Will this summit be NATO’s funeral ceremony or a new beginning? - YASIN AKTAY

Will this summit be NATO’s funeral ceremony or a new beginning?

This year London will play host to NATO, which is celebrating its 70th anniversary, but will it bear witness to what may be the end of the alliance? That is yet to be seen.

Will the summit be a funeral ceremony for NATO, which French President Emmanuel Macron described as being “brain dead, or will it be an opportunity for revitalization and a fresh start?

There are two reasons for Macron’s outburst: the first is his being against Turkey’s Peace Spring operation and the fact that the alliance is standing by and watching it progress; and the second is Trump expressing that the U.S. contributes a lot more than it should to NATO’s budget, which amounts to approximately 2.1 billion dollars, and that he called on fellow members to allocate more of their GDP to its budget.

So Macron is throwing a huge fit in an attempt to defy Trump’s request. Germany, in its turn, found this request reasonable and said it would comply.

All of Macron’s reasons opposing this request could be interpreted, as Turkish President Erdogan said, as a sign of his own “brain death.”

Macron does not only disregard all values of the NATO alliance by protecting the PKK/PYD, which openly threatens a member country’s security and is considered a terror group, he also has the audacity to call the alliance “brain dead” when it doesn’t agree with him.

Not to mention, as Trump rightly pointed out, it is France who needs NATO the most.

NATO is seen as an organization which is to be exploited and serves secret agendas instead of one that takes into consideration the common values and benefits of all member countries; and this approach has turned into a grave issue of NATO and it needs to be resolved one way or another at the London summit.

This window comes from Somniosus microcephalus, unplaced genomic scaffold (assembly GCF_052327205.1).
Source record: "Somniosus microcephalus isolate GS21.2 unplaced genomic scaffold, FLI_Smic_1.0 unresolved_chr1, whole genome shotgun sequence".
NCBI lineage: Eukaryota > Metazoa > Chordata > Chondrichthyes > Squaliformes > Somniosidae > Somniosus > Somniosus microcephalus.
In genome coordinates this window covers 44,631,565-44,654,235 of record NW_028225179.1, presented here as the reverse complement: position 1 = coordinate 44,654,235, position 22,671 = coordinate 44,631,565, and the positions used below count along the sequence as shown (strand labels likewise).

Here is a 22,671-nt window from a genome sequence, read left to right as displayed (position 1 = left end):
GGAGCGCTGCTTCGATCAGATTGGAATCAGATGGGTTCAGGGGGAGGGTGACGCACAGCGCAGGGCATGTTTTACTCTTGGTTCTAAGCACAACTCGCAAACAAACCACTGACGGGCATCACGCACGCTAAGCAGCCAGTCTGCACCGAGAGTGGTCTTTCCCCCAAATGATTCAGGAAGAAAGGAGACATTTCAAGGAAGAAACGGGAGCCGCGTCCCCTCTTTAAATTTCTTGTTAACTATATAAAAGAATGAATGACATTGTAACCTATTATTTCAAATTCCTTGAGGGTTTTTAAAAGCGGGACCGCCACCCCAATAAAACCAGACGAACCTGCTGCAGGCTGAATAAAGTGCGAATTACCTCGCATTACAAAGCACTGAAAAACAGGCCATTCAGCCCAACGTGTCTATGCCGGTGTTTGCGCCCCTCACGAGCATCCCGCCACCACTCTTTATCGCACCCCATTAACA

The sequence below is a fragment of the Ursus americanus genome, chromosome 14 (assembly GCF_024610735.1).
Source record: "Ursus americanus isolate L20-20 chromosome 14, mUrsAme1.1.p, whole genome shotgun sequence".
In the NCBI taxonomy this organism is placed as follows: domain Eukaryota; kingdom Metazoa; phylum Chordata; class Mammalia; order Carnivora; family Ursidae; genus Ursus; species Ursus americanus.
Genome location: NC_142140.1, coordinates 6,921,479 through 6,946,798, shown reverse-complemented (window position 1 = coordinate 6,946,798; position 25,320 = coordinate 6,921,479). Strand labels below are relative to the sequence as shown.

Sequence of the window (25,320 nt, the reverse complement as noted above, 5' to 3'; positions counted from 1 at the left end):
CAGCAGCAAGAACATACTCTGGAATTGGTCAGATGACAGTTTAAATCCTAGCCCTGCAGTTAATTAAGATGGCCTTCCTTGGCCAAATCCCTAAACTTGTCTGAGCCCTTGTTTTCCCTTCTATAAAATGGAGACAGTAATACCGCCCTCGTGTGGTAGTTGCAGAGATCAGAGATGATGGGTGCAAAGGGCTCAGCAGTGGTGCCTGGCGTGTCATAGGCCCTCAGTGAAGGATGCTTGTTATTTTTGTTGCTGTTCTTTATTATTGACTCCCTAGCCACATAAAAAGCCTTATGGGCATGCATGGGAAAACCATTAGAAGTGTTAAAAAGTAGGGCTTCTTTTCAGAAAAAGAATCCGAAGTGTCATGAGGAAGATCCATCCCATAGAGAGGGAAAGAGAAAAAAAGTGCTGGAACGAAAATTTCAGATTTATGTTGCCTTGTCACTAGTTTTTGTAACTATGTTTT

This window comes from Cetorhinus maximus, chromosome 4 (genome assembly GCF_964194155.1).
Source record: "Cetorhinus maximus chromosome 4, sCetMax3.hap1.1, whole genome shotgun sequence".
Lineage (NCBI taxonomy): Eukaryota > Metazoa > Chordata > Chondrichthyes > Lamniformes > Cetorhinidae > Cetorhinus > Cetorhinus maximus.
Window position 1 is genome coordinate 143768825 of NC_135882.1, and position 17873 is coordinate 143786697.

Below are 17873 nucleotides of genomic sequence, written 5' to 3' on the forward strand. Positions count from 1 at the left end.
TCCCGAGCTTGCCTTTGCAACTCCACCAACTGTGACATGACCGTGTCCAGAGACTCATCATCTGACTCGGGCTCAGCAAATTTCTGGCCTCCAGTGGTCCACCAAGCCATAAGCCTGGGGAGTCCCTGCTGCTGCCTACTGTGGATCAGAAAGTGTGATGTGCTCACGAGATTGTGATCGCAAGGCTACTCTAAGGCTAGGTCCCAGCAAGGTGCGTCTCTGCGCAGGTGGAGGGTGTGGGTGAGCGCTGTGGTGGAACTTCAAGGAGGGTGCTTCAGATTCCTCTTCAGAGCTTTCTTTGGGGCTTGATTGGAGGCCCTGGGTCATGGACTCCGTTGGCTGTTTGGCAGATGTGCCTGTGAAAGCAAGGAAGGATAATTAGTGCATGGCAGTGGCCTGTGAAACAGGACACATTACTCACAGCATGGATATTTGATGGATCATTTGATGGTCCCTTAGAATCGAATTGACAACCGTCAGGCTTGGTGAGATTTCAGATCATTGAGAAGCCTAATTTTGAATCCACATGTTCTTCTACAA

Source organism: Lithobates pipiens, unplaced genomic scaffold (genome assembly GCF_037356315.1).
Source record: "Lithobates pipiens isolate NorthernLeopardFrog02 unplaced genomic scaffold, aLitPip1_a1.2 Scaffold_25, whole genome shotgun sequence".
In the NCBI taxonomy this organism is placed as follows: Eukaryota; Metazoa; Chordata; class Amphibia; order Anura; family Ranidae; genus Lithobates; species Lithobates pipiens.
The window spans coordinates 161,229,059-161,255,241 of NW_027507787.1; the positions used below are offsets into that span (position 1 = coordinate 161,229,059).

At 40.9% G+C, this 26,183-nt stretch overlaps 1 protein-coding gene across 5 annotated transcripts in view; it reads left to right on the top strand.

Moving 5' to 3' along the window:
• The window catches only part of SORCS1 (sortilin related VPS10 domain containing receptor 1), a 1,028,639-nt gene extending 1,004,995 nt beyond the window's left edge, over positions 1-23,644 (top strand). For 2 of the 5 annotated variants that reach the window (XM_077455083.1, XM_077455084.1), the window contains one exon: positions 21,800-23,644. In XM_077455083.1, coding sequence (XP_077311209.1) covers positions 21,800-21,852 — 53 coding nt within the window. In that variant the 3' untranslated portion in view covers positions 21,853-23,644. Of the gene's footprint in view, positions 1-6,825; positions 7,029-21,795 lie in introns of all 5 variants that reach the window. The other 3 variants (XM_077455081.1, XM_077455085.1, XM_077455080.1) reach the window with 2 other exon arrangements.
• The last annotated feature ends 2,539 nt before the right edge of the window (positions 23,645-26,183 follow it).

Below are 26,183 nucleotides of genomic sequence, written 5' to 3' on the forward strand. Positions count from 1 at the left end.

It is not possible to even administer a criminal group with such an approach, let alone an international organization.

France attempting to exploit NATO without contributing at all has now become a typical situation.

It wants all of NATO’s capabilities to be used to serve its own personal interests in the Mediterranean.

In 2011, at the very beginning of the Libya crisis, France was the first to propose seizing the country’s resources by using NATO’s capabilities.

As time went on, it was once again ascertained that what France was looking for in Libya was nothing other than petrol.

Even though the support it’s given former general Khalifa Haftar has rendered Paris the partner of all the crimes Haftar has committed against humanity in the coup against the will of the Libyans, Macron is still under the protection of the EU and NATO; but for how long?

Now France is trying to rile up NATO by partnering up with Greece against Turkey, which signed the “Restriction of Marine Jurisdictions” agreement with Libya.

Of course, there is nothing NATO can do concerning this deal.

They will consider themselves lucky if they can put forth a common stance and a publish a condemnation while they have all congregated in London, but there is nothing further they can do.

Turkey is in possession of the second largest army in the alliance, and also in the top eight countries which make the largest contribution to NATO.

Furthermore, it is in the top five countries contributing to regional and global peace and stability within the scope of NATO’s various operations and missions.

Turkey, which no longer allows the exploitation of its rights that are the result of its contribution to the alliance with its high participation, can now make the necessary demands from the bloc and wants to have a say in its future.

The fact that member countries do not stand in solidarity with Turkey against the terror threat it faces, that it even supports this threat are harbingers that NATO is harboring a serious disease.

It owes NATO nothing in the existing balances of trade; on the contrary NATO is greatly indebted to Turkey.

Turkey has never violated the laws of the alliance, on the contrary, alliance members are constantly disregarding Turkey’s rights and concerns within the bloc.

In the past maybe, Turkey lacked the capabilities to make itself heard or was forced to turn a blind eye to the follies committed against it.

However, the Turkey of today will never allow its rights to be violated, nor will it overlook the offenses committed against it.

Turkey’s stance and opinion on NATO’s future and on whether its plug will be pulled are also of grave significance. Whatever the end result may be, there is no doubt that Turkey will have a determining role in shaping the world of the future.


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